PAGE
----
While driving home from dinner at Gracias Madre last week, my mind kept coming back to the idea of comfort zones. Namely, how my food comfort zone is calibrated a lot differently than other people’s. I feel perfectly at ease in a dingy restaurant where no English is spoken and offals are served, but take me to a fancy vegan joint in a ritzy part of town, and I feel a little like a fish out of water.
One man’s comfort zone is another’s uncharted course.
I stepped squarely out of my element for a taste of Gracias Madre, a much-buzzed-about and beautifully appointed restaurant specializing in vegan Mexican fare. Chef Chandra Gilbert opened the first Gracias Madre in San Francisco in 2009 along with Café Gratitude founders Matthew and Terces Engelhart. She formerly worked at Alice Waters’ now-closed Café Fanny in Berkeley and Cowgirl Creamery and Greens Restaurant in San Francisco.
The restaurant sources its organic produce exclusively from Be Love Farm in Vacaville, as well as from local farmers markets.
While my dining companions Diana and Valentina sipped spicy cocktails to start, I began with a cool glass of horchata ($5.50). Made of almond milk instead of the traditional rice milk, the agua fresca had a thicker consistency than I was expecting. Considering that horchata is naturally vegan, I found the ingredient swap unnecessary, especially since the end product wasn’t nearly as refreshing.
Continue reading ‘Gracias Madre – Los Angeles (West Hollywood)’
On our final morning in Seattle, The Astronomer and I hopped a bus to the quaint neighborhood of Wallingford to visit Mighty-O Donuts. While I’m usually dubious of fried dough with health claims attached to it, I’d heard such positive reviews of Mighty-O’s vegan offerings that I felt compelled to try them for myself.
I mean, if there’s one town in this world that could produce a delicious doughnut without chemicals, preservatives, hydrogenated oils, artificial colors and flavors, genetically modified organisms, or animal-derived ingredients, I would put my money on Seattle.
Mighty-O has been selling their unique brand of O’s in the Seattle area since the late 1990s and opened this store in 2003. The shop produces over a dozen different varieties of cake doughnuts each day with either a vanilla or chocolate dough and various toppings.
Oreos are a passion of mine, so I chose the “Cookies and Cream” doughnut ($1.85) with a vanilla base, sweet glaze, and crushed chocolate cookies.
Continue reading ‘Mighty-O Donuts – Seattle’
It all began with an invite to a press luncheon featuring Chef Manfred Lassahn’s new vegan menu offerings at Breeze, a restaurant on the first floor of the Hyatt Regency Century Plaza. The event was scheduled for a Monday afternoon, which meant that it would be impossible for worker bees stationed on the east side of town to attend. I replied to the invitation thanking them for thinking of me and letting them know that I wouldn’t be able to make it.
A few beats later, I received a follow-up email from the hotel’s director of public relations. She was sorry that I wouldn’t be able to attend the event, but invited me to swing by for a meal anytime and to make it a staycation if I so fancied. Needless to say, I very much fancied a vegan staycation and took her up on the offer. Sometimes, I just can’t believe my good fortune.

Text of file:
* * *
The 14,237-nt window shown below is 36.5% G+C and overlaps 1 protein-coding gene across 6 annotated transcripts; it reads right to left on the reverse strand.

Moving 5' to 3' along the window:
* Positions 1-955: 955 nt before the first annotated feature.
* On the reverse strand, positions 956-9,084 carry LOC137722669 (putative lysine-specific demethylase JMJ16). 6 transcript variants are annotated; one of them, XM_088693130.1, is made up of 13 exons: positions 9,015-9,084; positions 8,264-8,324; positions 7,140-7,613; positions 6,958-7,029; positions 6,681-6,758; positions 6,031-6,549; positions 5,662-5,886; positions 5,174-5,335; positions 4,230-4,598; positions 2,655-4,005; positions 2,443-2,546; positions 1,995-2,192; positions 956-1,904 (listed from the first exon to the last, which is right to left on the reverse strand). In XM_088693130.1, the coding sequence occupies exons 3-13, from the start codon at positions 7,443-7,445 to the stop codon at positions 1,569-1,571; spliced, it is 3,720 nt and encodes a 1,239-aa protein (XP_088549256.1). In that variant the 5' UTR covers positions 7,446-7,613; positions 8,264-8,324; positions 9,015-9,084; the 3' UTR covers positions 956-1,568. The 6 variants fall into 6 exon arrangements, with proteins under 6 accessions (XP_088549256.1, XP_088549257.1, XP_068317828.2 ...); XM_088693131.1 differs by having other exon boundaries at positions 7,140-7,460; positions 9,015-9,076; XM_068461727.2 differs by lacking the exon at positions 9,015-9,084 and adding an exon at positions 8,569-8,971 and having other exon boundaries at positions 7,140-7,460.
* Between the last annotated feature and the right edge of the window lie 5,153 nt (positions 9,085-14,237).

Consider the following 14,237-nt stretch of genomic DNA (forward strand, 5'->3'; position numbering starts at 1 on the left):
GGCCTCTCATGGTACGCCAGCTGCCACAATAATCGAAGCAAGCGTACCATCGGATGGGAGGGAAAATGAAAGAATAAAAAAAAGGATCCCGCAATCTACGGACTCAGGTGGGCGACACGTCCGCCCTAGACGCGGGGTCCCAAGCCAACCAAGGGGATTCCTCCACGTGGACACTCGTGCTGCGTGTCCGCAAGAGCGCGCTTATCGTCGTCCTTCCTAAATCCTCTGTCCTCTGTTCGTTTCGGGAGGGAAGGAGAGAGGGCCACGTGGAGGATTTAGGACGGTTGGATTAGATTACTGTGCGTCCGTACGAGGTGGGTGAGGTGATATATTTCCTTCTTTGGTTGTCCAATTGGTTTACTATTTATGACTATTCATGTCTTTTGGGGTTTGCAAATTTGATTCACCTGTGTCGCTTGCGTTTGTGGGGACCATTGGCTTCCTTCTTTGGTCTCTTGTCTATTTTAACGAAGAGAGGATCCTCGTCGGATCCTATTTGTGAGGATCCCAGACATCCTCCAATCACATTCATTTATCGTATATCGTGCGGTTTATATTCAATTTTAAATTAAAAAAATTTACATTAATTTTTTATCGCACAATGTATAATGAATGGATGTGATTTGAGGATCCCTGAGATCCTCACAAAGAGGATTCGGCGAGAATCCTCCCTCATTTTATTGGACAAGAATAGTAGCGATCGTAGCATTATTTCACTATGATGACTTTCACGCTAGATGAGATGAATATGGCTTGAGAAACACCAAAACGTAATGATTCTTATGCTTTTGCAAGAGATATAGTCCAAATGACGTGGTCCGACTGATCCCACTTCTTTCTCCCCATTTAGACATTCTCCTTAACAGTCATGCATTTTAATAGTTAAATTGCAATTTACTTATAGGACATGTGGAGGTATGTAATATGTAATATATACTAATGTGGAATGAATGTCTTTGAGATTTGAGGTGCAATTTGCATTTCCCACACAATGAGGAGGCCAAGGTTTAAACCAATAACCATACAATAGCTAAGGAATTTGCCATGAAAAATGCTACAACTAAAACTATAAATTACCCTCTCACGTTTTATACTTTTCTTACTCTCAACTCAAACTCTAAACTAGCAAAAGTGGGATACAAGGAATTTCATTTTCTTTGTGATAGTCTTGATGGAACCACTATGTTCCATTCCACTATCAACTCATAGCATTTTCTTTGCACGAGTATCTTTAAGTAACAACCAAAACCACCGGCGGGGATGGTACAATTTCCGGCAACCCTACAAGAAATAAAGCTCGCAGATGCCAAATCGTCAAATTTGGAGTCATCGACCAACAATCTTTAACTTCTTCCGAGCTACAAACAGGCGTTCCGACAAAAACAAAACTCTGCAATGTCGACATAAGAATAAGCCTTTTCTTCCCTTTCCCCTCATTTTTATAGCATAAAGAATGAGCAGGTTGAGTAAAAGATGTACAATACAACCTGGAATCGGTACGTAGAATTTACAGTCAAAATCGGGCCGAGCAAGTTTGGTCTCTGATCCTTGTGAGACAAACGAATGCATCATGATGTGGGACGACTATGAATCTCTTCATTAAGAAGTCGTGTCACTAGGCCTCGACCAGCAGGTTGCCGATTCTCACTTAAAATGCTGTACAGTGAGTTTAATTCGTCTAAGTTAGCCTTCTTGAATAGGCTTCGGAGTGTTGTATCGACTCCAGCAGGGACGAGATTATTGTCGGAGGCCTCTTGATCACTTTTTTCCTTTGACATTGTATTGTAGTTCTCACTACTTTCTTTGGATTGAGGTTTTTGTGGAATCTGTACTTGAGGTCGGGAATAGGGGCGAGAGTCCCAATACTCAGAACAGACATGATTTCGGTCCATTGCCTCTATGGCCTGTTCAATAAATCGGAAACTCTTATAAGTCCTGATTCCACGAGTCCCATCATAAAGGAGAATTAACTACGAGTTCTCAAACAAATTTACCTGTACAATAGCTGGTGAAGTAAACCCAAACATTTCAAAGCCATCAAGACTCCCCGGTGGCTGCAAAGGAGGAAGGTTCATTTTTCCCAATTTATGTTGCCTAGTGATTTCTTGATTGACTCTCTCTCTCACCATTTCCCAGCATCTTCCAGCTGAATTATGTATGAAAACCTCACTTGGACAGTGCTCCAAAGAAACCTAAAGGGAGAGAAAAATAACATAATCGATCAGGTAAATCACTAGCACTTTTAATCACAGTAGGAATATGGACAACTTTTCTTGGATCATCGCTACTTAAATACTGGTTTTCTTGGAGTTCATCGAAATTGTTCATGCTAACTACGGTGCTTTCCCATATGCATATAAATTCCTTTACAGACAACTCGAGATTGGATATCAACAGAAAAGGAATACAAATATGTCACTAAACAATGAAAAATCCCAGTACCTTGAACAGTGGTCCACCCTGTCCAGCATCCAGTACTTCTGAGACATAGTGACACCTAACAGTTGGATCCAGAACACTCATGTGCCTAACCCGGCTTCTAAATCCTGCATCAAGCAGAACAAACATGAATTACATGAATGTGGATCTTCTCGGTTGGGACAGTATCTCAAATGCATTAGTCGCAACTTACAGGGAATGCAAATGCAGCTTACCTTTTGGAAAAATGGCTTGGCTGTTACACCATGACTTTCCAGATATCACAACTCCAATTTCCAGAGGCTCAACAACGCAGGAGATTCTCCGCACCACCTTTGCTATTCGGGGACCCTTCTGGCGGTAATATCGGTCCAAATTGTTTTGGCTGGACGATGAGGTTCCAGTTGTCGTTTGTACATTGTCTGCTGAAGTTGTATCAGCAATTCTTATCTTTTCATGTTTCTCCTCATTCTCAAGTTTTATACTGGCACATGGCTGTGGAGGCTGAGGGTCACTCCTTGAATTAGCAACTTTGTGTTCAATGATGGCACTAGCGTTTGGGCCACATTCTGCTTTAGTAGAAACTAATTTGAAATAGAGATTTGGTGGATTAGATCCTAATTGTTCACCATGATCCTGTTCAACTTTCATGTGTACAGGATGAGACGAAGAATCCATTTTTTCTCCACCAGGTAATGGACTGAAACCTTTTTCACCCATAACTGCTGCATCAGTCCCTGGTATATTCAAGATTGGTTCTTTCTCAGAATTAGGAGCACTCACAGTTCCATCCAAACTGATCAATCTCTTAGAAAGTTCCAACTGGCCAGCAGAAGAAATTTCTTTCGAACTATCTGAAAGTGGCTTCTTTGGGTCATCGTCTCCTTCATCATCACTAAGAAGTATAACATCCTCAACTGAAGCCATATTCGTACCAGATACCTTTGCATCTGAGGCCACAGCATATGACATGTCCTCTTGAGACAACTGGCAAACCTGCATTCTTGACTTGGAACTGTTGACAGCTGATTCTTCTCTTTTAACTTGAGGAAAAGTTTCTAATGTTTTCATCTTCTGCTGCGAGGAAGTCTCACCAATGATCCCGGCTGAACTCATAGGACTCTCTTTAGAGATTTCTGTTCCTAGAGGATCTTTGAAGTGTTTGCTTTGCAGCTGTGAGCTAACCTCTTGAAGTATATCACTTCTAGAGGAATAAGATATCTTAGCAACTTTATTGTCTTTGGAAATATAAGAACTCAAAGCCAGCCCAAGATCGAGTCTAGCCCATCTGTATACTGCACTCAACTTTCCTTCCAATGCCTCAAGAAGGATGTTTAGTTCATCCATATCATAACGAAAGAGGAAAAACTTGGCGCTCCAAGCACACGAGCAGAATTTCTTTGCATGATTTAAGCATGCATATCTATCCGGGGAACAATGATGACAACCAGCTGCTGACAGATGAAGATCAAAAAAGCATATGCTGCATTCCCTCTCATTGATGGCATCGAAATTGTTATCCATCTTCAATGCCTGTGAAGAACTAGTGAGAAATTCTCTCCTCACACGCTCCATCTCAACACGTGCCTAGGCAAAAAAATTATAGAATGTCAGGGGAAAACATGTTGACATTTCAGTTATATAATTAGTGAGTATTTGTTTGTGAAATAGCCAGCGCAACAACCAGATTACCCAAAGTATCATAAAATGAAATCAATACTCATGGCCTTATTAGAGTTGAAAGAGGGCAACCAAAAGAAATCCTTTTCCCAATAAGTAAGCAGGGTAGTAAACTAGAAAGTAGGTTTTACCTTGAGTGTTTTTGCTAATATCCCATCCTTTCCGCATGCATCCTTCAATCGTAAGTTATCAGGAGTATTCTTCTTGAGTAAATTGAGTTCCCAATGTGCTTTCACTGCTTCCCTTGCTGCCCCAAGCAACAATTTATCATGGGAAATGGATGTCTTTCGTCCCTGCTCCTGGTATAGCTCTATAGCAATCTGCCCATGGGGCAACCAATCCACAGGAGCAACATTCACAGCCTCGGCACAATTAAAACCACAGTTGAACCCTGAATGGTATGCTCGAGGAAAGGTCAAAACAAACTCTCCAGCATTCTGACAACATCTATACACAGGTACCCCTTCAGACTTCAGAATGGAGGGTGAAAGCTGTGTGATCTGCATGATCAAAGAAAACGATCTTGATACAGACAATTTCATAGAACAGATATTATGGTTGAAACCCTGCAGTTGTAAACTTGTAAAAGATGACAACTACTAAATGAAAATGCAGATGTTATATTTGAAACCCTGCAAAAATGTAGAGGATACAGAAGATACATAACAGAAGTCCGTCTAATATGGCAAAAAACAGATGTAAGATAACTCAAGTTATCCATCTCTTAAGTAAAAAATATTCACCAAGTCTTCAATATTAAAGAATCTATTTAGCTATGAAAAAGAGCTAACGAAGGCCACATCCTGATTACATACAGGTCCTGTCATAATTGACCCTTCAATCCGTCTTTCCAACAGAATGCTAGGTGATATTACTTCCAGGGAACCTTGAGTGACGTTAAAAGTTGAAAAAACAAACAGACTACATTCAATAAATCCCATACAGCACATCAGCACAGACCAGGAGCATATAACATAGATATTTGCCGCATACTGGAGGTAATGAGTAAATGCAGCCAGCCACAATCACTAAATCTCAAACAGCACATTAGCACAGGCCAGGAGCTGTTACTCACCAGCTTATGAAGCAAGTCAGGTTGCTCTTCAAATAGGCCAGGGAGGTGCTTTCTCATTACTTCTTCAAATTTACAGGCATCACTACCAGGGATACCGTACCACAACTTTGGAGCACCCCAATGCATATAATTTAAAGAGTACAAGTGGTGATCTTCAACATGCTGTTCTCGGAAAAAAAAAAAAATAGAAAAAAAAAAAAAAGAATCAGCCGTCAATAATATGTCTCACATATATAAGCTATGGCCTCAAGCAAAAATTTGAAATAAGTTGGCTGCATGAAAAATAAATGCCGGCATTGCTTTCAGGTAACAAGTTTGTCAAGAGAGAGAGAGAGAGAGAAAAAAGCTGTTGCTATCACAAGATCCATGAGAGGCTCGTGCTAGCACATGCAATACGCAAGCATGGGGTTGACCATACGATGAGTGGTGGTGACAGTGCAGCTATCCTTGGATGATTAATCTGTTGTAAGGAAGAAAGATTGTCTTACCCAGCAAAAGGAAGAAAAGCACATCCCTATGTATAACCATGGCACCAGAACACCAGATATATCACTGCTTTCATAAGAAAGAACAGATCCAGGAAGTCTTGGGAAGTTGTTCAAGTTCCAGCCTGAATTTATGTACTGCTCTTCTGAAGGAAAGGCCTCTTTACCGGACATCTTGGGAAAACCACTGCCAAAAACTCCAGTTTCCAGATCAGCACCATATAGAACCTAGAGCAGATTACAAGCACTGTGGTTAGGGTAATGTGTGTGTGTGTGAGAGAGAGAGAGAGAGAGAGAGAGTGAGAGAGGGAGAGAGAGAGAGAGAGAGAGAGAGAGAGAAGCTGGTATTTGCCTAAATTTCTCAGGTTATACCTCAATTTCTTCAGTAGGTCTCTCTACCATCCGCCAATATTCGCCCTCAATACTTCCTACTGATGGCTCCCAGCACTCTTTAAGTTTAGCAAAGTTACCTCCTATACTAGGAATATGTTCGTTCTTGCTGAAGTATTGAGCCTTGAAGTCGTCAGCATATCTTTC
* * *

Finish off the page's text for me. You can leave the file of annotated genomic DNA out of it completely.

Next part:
The Astronomer and I pulled up to the Hyatt Regency Century Plaza late one Saturday afternoon and checked into the most spacious suite ever. We’ve stayed in dozens of hotel rooms over the years, but this was the first one large enough to accommodate multiple cartwheels and a legitimate dance party. We did lots of the former, but left the latter for rowdier guests.
The bedroom was minimally furnished and tastefully appointed. The bed was a dream, of course.
Continue reading ’20 Hour Staycation: Hyatt Regency Century Plaza’
Given my great love of restaurants and their hardly healthful fare, it’s really important that my meals at home provide nutrients that otherwise go missing from my diet. Whenever I’m not painting the town red, I prepare recipes that make tasty use of whole grains, legumes, and vegetables. My subscription to Cooking Light magazine has been a great source of inspiration, and of course, the internet is chock full of solid ideas on how to balance the excess in my life.
The majority of the healthy dishes that I prepare serve their nutritional purpose and taste mostly decent, but they’re usually not outstanding enough to be featured on the site. This vegetarian three bean chili is a rare exception. In addition to being a fiberfull powerhouse, this meatless stew is also immensely satisfying. The heat from the chipotles combined with the smoky chili powder makes for an exciting and spicy flavor profile. The trio of beans provide just enough heft to fill one up nicely. Paired with some old fashioned cornbread, it’s impossible to feel deprived when one is eating this well.
- 2 tablespoons vegetable oil
- 2 onions, chopped fine
- 1 red bell pepper, stemmed, seeded, and chopped
- 1/4 cup chili powder
- 1 tablespoon cumin
- 6 garlic cloves, minced
- 3 (14.5 ounce) cans diced tomatoes
- 1 cup water
- 2 chipotle chiles in adobo sauce, minced
- 4 (15.5 ounce) cans of kidney, pinto, or black beans, rinsed
- 1/2 cup chopped fresh cilantro
Heat the oil in a large Dutch oven over medium heat until shimmering. Add the onions, bell pepper, chili powder, and cumin. Cook until the vegetables have softened, about 7 minutes. Stir in the garlic and cook for 15 seconds.
Stir in the tomatoes with their juice, water, chilies, and 1/2 teaspoon salt. Bring to a simmer, cover, and cook for 30 minutes.
Continue reading ‘America’s Test Kitchen Vegetarian Chili’